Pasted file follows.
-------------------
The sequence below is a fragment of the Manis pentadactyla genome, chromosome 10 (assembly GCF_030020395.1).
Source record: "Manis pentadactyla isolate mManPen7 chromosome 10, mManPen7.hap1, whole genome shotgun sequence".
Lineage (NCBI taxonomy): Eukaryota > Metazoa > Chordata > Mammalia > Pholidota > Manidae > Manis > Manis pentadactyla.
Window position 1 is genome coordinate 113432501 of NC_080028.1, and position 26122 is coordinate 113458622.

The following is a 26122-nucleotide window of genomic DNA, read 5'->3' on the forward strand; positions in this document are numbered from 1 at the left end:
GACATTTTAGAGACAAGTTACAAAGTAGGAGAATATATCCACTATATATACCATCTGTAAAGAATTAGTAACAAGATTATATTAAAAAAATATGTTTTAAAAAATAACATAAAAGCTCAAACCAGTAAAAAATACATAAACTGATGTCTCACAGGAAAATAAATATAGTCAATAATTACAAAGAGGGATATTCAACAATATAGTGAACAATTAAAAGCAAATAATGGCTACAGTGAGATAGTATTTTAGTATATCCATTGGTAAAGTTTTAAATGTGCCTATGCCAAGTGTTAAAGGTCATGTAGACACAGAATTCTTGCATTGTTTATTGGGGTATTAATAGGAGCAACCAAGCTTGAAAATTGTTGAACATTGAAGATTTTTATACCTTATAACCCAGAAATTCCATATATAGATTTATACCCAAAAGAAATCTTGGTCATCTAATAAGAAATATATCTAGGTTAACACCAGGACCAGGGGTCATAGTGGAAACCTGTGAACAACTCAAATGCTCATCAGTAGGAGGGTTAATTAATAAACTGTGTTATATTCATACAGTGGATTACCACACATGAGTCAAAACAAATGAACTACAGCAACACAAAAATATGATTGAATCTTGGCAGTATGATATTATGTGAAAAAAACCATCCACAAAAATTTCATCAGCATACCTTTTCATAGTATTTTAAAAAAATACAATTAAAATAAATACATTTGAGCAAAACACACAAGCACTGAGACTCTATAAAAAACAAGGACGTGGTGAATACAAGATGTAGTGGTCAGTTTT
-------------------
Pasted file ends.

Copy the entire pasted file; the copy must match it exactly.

The sequence below is a fragment of the Manis pentadactyla genome, chromosome 10 (assembly GCF_030020395.1).
Source record: "Manis pentadactyla isolate mManPen7 chromosome 10, mManPen7.hap1, whole genome shotgun sequence".
Lineage (NCBI taxonomy): Eukaryota > Metazoa > Chordata > Mammalia > Pholidota > Manidae > Manis > Manis pentadactyla.
Window position 1 is genome coordinate 113432501 of NC_080028.1, and position 26122 is coordinate 113458622.

The following is a 26122-nucleotide window of genomic DNA, read 5'->3' on the forward strand; positions in this document are numbered from 1 at the left end:
GACATTTTAGAGACAAGTTACAAAGTAGGAGAATATATCCACTATATATACCATCTGTAAAGAATTAGTAACAAGATTATATTAAAAAAATATGTTTTAAAAAATAACATAAAAGCTCAAACCAGTAAAAAATACATAAACTGATGTCTCACAGGAAAATAAATATAGTCAATAATTACAAAGAGGGATATTCAACAATATAGTGAACAATTAAAAGCAAATAATGGCTACAGTGAGATAGTATTTTAGTATATCCATTGGTAAAGTTTTAAATGTGCCTATGCCAAGTGTTAAAGGTCATGTAGACACAGAATTCTTGCATTGTTTATTGGGGTATTAATAGGAGCAACCAAGCTTGAAAATTGTTGAACATTGAAGATTTTTATACCTTATAACCCAGAAATTCCATATATAGATTTATACCCAAAAGAAATCTTGGTCATCTAATAAGAAATATATCTAGGTTAACACCAGGACCAGGGGTCATAGTGGAAACCTGTGAACAACTCAAATGCTCATCAGTAGGAGGGTTAATTAATAAACTGTGTTATATTCATACAGTGGATTACCACACATGAGTCAAAACAAATGAACTACAGCAACACAAAAATATGATTGAATCTTGGCAGTATGATATTATGTGAAAAAAACCATCCACAAAAATTTCATCAGCATACCTTTTCATAGTATTTTAAAAAAATACAATTAAAATAAATACATTTGAGCAAAACACACAAGCACTGAGACTCTATAAAAAACAAGGACGTGGTGAATACAAGATGTAGTGGTCAGTTTT